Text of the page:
Lakshman Kadirgamar, lawyer and politician: born Jaffna, Sri Lanka 12 April 1932; Called to the Bar, Inner Temple 1958; Minister of Foreign Affairs, 1994-2001, 2004-05; Honourary Fellow, Balliol College, Oxford 2004; married (one son, one daughter); died Colombo August 12, 2005.
Lakshman Kadirgamar, who was assassinated at his home in Colombo on August 12, 2005, had as profound a grasp of the threat posed by terrorist violence as any political leader in the world today.
He had known for almost a decade that he was a high-priority target for assassination by the Liberation Tigers of Tamil Eelam (LTTE).
Kadirgamar had a near-miss on December 18, 1999, when a suicide bomber attempted to kill President Chandrika Kumaratunga at an election rally.
Five men were killed, the president was injured but survived, and Kadirgamar, who had been due to accompany her to that meeting, escaped because he was unwell that day and didn't go. He knew that the LTTE had him, as well as other ministers, in their sights, and was under 24-hour military protection.
As he said in a speech in September 2000, "For us who have to live with terrorism, when we leave home in the morning there is no guarantee that we will come back at the end of the day, absolutely none whatever." Ironically it was at his private residence, where he had gone for a swim, that he was shot.
Earlier on the day of his death, he had realised a lifetime's dream when he launched a new academic journal, International Relations in a Globalising World, which was a key part of his long-term plan to raise the level of Sri Lanka's contribution to international diplomacy.
Kadirgamar began his turbulent political career at the age of 62, when other people are thinking of retiring. It was in 1994 that he entered Parliament for the first time, serving as Minister of Foreign Affairs until 2001 and since 2004. Warm, outgoing, hard-working, and with a subtle and powerful intellect, he was outstandingly effective in that role.
He maintained a level of co-operation with the governments that mattered most to Sri Lanka - especially India, China, the United States and the UK - that had sometimes eluded his predecessors. His role in developing South Asian co-operation was perhaps his proudest single achievement.
Already when he entered politics, the terrorist campaign was a threat to Sri Lanka's long democratic traditions.
As Foreign Minister, notwithstanding his impeccable liberal record, he called for tough action against terrorists, not just within Sri Lanka, but also internationally.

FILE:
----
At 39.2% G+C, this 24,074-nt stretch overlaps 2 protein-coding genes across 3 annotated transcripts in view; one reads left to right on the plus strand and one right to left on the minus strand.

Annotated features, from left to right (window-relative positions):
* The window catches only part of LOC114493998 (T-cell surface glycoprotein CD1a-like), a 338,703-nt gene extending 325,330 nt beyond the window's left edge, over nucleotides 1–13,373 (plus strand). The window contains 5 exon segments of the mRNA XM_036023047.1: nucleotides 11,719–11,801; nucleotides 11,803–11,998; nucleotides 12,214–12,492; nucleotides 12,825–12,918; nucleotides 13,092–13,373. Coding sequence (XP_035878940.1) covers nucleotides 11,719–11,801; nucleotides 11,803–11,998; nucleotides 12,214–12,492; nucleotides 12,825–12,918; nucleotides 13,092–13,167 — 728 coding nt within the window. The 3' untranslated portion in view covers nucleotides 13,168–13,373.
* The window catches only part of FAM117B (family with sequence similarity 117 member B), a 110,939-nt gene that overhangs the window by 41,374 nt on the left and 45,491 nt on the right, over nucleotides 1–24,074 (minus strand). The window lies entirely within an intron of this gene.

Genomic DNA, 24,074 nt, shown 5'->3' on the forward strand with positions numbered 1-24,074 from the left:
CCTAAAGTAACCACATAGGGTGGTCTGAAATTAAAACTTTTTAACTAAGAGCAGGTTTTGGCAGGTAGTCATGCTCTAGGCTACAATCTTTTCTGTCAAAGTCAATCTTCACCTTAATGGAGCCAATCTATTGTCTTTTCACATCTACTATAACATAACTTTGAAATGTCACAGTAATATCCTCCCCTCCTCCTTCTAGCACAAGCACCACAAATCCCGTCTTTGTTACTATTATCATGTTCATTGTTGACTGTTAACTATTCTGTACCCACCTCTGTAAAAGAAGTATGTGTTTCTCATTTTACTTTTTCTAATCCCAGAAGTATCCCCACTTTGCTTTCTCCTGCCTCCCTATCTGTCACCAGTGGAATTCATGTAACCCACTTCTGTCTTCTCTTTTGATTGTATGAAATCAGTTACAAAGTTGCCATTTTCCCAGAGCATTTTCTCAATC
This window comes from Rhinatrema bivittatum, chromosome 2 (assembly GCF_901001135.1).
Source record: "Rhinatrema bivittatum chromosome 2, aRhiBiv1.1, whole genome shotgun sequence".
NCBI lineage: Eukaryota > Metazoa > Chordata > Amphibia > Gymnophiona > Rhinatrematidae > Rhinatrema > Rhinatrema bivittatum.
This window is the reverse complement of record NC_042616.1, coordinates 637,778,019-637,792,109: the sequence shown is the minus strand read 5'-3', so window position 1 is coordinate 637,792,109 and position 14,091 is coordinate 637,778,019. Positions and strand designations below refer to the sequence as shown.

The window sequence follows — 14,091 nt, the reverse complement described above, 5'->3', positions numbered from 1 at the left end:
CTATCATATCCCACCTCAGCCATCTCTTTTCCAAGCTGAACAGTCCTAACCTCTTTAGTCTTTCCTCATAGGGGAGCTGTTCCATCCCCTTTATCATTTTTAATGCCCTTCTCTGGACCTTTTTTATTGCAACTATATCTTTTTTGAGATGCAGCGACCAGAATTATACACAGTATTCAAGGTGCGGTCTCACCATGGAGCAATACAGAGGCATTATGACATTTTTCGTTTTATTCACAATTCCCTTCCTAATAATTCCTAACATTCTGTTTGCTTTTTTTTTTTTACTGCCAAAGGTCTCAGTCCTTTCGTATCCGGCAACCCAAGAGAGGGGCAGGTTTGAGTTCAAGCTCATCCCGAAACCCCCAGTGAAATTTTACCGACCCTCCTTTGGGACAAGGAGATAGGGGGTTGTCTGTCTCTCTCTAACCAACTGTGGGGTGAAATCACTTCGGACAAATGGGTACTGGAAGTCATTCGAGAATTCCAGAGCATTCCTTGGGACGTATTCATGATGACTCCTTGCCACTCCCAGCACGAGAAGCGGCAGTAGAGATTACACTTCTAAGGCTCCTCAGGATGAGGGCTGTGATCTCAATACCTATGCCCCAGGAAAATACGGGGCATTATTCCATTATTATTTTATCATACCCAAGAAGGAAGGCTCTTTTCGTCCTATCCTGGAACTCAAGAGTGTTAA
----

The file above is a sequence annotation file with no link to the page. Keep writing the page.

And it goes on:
Sri Lanka was a strong supporter of, and on his instructions the very first country to sign, the 1997 International Convention for the Suppression of Terrorist Bombings. Long before 11 September 2001, he warned Americans of the need to get tough on the terrorist financing that was going on in their midst.
In London in 1998, at a meeting at Chatham House, he reminded his hosts that they, like the Americans, were turning a Nelsonian blind eye to organisations raising money for terrorist causes abroad.
A toughening of UK and US law against assisting terrorist campaigns was at last beginning to happen. In 1997 the LTTE was belatedly listed by the US government as a terrorist organisation. With typical realism, he attributed these changes more to the terrorist outrages of the 1990s than to his advocacy, coming as it did from a country that, he said, is "small, relatively weak, and relatively lacking in political clout".
Kadirgamar was born in Jaffna in 1932. A Tamil and a Christian, he came to be regarded as a renegade by the zealots of the LTTE but he pointed out, with impeccable logic, that the Tamils are not arranged tidily, but are intermingled with Sinhalese, Muslims and others on the map of Sri Lanka - so the attempt to set up a separatist state by force is a threat to them as much as to the other communities.
In speech after speech, he emphasised the need to maintain civil liberties while also acting decisively; the importance of understanding the political context in which terrorism arises; and the need to focus on the wrongfulness of terrorist acts.
As he put it, with characteristic clarity: Terrorism is a method - a particularly heinous one - rather than a set of adversaries or the causes they pursue. Terrorism is a problem of what people (or groups or states) do, rather than who they are or what they are trying to achieve.
As a young man growing up in post-independence Sri Lanka, he excelled at cricket, rugby and athletics. Coming to Balliol College, Oxford for graduate studies in law, he became President of the Oxford Union in 1959, and obtained a BLitt in 1960 for a thesis on "Strict Liability in English and Roman-Dutch Law".
In 2004 his connection with Oxford was renewed when he was elected an Honourary Fellow of Balliol, and in 2005 he spoke at the Oxford Union with characteristic elegance at the unveiling of a portrait showing him addressing that equally significant debating chamber, the UN General Assembly, which he did at least eight times.
In his long and distinguished legal career, he became a noted expert on intellectual property law, and for 12 years (1976-88) worked in Geneva in senior positions in the World Intellectual Property Organization. His most notable achievement as a lawyer, however, is much less well known.
When in 1963 he was asked to investigate the treatment of Buddhists in South Vietnam, he became the first person to conduct a formal investigation in a country on behalf of Amnesty International. His report, which I obtained from him at the time, was unashamedly sympathetic to the Buddhists:
"I feel that the memory of their achievements cannot be allowed to fade without it being brought to the notice of the world that men of such calibre and integrity are still amongst us." Over 40 years later, the same might well be said about him.
courtesy: Daily News